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This Is Everything We Know About The Football Match Fixing Arrests

This could be one of the biggest sporting scandals for decades. It’s reported that three men have now been charged.

1. This is quite the front page.

2. In the past two days, Officers from the National Crime Agency have arrested six men.


They were made after an an investigation by The Telegraph that found match fixers from Asia were targeting games across Britain. They are being held under the bribery and fraud Acts at a police station in the Midlands

3. As of Friday morning, three men have now been charged.


Sky News Newsdesk

@SkyNewsBreak

Greater Manchester Police: three men charged following allegations of computer hacking at the Football Association

/ Via

4. The three men arrested include at least three footballers and Delroy Facey, a former player (now agent) who has played in the Premier League.

5. The Telegraph is hosting this video of a fixer on its website.

View this embed ›

6. It’s pretty stunning stuff.


The fixer claims he would pay a player £5,000 to take a yellow card at the start of a match as a signal that the result was likely to be fixed.

7. This is a global operation. The fixer, from Singapore, says he controls teams in other European countries and can buy referees.


In England the cost is very high … usually for the players it is £70,000

8. The teams involved are not in the Premier League.


And their names can’t be disclosed because this is an active operation.

9. However, Sky News is running this:

Sky sources: Football match-fixing allegations relate to at least three clubs in the English Conference League

— SkyNewsBreak (@Sky News Newsdesk)

Sky News Newsdesk

@SkyNewsBreak

Sky sources: Football match-fixing allegations relate to at least three clubs in the English Conference League

/ Via

10. Here’s the fixer claiming he knows the result of an upcoming game.

View this embed ›

11. He says of the team involved:


I know because they all tell me every time. Because sometimes I have extra money, I just send them some money … because sometimes they need money or they call me so I just leave them some pocket money.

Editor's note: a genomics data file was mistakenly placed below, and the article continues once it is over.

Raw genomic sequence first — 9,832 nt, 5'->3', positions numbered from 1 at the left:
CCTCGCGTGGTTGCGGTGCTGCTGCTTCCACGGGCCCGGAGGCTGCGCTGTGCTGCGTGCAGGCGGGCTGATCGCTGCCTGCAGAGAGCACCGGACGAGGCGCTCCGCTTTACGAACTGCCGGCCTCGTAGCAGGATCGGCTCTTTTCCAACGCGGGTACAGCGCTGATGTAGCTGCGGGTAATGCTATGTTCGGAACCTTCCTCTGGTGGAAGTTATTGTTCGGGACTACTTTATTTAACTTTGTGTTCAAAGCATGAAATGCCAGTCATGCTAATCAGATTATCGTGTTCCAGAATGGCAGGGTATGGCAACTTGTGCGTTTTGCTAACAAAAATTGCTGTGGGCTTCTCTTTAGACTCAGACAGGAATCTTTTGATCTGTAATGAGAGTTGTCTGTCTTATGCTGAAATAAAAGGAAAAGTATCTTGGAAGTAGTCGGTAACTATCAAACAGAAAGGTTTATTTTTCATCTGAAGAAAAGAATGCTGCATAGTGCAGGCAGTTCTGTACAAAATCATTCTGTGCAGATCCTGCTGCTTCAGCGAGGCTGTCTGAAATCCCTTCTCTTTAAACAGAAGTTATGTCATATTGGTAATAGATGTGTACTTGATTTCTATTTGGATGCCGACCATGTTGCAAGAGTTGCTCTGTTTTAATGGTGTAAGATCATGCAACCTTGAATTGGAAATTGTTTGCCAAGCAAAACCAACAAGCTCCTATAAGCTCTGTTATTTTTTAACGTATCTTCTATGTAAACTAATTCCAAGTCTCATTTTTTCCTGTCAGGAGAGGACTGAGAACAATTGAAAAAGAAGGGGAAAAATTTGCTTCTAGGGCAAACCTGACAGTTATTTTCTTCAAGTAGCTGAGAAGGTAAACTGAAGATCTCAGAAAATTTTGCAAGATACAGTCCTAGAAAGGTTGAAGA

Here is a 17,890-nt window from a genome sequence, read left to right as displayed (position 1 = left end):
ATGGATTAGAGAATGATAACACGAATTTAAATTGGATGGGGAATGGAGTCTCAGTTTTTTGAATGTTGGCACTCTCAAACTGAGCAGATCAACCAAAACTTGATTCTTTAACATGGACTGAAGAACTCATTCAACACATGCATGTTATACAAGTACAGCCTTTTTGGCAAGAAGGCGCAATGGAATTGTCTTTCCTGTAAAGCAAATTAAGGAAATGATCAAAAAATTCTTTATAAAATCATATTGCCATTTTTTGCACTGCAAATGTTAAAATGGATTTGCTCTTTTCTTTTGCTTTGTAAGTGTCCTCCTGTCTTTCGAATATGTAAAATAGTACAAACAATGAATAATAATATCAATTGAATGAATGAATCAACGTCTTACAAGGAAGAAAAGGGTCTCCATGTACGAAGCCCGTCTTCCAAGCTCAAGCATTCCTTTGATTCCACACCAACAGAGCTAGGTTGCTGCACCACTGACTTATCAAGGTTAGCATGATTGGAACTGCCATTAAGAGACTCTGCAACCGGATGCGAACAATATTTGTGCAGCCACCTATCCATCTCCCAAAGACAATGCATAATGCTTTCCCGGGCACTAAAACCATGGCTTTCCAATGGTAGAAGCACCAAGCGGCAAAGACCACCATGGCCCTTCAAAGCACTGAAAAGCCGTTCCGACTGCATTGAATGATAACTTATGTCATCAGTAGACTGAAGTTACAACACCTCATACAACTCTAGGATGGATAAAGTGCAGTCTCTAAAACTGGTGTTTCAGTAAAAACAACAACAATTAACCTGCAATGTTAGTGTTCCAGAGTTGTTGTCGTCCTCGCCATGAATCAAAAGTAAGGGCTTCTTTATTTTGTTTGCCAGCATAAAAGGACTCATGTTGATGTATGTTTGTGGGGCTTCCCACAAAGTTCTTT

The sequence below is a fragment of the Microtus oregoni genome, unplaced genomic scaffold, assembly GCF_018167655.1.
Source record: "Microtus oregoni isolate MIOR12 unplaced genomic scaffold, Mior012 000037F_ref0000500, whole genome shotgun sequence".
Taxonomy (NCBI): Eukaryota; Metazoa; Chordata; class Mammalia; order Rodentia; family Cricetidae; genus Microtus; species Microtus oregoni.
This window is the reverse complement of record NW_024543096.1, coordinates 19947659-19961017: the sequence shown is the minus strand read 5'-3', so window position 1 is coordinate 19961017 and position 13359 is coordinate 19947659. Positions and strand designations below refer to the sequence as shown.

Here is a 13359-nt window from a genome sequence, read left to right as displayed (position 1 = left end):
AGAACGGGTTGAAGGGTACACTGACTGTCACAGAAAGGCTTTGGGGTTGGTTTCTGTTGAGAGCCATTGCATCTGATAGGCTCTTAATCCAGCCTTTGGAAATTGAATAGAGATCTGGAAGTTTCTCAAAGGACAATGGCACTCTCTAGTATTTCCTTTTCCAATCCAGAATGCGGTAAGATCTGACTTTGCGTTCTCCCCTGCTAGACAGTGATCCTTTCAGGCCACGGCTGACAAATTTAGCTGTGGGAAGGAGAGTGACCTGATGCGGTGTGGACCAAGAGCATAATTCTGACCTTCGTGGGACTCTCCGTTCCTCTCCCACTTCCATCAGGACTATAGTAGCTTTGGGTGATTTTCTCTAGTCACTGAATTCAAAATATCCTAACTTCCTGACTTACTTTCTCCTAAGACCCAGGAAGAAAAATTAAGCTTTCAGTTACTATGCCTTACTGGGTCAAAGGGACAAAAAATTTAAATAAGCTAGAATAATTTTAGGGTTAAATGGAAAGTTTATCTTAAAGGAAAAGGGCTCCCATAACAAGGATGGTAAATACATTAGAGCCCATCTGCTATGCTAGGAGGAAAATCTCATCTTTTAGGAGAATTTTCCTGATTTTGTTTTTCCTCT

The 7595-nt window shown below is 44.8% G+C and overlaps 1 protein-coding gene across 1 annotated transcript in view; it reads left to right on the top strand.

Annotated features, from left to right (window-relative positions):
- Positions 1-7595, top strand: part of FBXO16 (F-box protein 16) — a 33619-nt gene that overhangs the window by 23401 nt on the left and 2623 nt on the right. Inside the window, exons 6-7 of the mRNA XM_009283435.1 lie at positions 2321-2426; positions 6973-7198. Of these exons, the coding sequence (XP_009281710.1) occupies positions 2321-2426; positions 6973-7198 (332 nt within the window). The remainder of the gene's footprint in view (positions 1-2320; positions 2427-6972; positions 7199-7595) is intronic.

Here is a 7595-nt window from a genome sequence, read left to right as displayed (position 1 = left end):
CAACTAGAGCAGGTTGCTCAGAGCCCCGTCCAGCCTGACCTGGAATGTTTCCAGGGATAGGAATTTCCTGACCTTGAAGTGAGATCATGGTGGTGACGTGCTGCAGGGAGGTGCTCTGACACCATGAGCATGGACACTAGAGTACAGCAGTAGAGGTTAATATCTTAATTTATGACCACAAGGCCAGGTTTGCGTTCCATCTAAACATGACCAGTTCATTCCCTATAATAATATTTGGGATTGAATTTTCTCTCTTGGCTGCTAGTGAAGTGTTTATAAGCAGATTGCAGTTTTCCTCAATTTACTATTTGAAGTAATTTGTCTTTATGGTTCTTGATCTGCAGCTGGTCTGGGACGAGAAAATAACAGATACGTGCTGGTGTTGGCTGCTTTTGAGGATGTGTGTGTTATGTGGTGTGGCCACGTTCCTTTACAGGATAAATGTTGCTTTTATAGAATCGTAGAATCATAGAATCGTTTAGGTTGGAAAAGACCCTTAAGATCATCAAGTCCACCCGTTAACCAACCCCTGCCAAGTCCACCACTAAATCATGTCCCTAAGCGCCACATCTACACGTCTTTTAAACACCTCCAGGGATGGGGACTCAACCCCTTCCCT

12. He claims to be connected to Wilson Raj Perumal, a Singaporean based in London who was convicted of match fixing abroad.

A la izquierda, Wilson Raj Perumal, guarda prisión en Hungr໚ por amaño de partidos. Chris Eaton, investigaba en FIFA.

— Palomo_ESPN (@Fernando Palomo)

Fernando Palomo

@Palomo_ESPN

A la izquierda, Wilson Raj Perumal, guarda prisión en Hungr໚ por amaño de partidos. Chris Eaton, investigaba en FIFA.

/ Via

13. Matt is very funny.

Matt's take on today's @telegraph splash on match fixing in football http://t.co/A1vFVxzCV0

— TelegraphSport (@Telegraph Sport)

Telegraph Sport

@TelegraphSport

Matt’s take on today’s @telegraph splash on match fixing in football http://t.co/A1vFVxzCV0

/ Via

14. Basically The Telegraph is killing it today.


Here’s a rather spanking interactive graphic on worldwide match fixing.

15. This is the National Crime Agency’s (NCA) statement on the arrests. It’s rather short.

16. But this is the first NCA operation to make the headlines.


It was launched this year, whereupon it was dubbed “Britain’s FBI”.

17. Even if they needed the media to tip them off. The last big sport fixing scandal, in cricket, was also exposed by journalists rather than the authorities.

Football can't/won't act and police reluctant, so reporters fill the gap with great public interest journalism http://t.co/aqX5KLDnB7

— pkelso (@Paul Kelso)

Paul Kelso

@pkelso

Football can’t/won’t act and police reluctant, so reporters fill the gap with great public interest journalism http://t.co/aqX5KLDnB7

/ Via

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